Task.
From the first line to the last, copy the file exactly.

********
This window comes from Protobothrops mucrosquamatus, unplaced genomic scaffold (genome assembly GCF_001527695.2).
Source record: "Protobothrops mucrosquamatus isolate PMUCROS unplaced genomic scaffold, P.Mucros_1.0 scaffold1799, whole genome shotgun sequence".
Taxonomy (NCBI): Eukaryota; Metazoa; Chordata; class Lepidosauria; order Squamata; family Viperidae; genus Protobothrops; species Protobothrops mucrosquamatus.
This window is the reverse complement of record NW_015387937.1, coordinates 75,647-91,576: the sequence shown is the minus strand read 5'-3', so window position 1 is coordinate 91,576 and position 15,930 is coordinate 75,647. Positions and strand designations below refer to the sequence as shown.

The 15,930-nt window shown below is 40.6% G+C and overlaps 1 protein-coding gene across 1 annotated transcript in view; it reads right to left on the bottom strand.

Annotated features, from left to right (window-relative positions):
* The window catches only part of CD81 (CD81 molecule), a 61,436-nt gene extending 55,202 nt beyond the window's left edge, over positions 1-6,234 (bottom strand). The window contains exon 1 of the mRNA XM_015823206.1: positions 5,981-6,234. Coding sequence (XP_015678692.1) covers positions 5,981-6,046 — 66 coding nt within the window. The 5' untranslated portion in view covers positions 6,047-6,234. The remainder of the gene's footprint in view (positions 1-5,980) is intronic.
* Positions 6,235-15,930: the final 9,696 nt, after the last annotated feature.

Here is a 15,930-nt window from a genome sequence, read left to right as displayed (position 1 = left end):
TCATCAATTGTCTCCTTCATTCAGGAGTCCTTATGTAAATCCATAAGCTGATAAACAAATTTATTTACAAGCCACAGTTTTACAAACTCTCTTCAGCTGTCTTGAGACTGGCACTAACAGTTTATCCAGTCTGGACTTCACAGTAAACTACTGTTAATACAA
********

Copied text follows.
This window comes from Protobothrops mucrosquamatus, unplaced genomic scaffold (genome assembly GCF_001527695.2).
Source record: "Protobothrops mucrosquamatus isolate PMUCROS unplaced genomic scaffold, P.Mucros_1.0 scaffold1799, whole genome shotgun sequence".
Taxonomy (NCBI): Eukaryota; Metazoa; Chordata; class Lepidosauria; order Squamata; family Viperidae; genus Protobothrops; species Protobothrops mucrosquamatus.
This window is the reverse complement of record NW_015387937.1, coordinates 75,647-91,576: the sequence shown is the minus strand read 5'-3', so window position 1 is coordinate 91,576 and position 15,930 is coordinate 75,647. Positions and strand designations below refer to the sequence as shown.

The 15,930-nt window shown below is 40.6% G+C and overlaps 1 protein-coding gene across 1 annotated transcript in view; it reads right to left on the bottom strand.

Annotated features, from left to right (window-relative positions):
* The window catches only part of CD81 (CD81 molecule), a 61,436-nt gene extending 55,202 nt beyond the window's left edge, over positions 1-6,234 (bottom strand). The window contains exon 1 of the mRNA XM_015823206.1: positions 5,981-6,234. Coding sequence (XP_015678692.1) covers positions 5,981-6,046 — 66 coding nt within the window. The 5' untranslated portion in view covers positions 6,047-6,234. The remainder of the gene's footprint in view (positions 1-5,980) is intronic.
* Positions 6,235-15,930: the final 9,696 nt, after the last annotated feature.

Here is a 15,930-nt window from a genome sequence, read left to right as displayed (position 1 = left end):
TCATCAATTGTCTCCTTCATTCAGGAGTCCTTATGTAAATCCATAAGCTGATAAACAAATTTATTTACAAGCCACAGTTTTACAAACTCTCTTCAGCTGTCTTGAGACTGGCACTAACAGTTTATCCAGTCTGGACTTCACAGTAAACTACTGTTAATACAA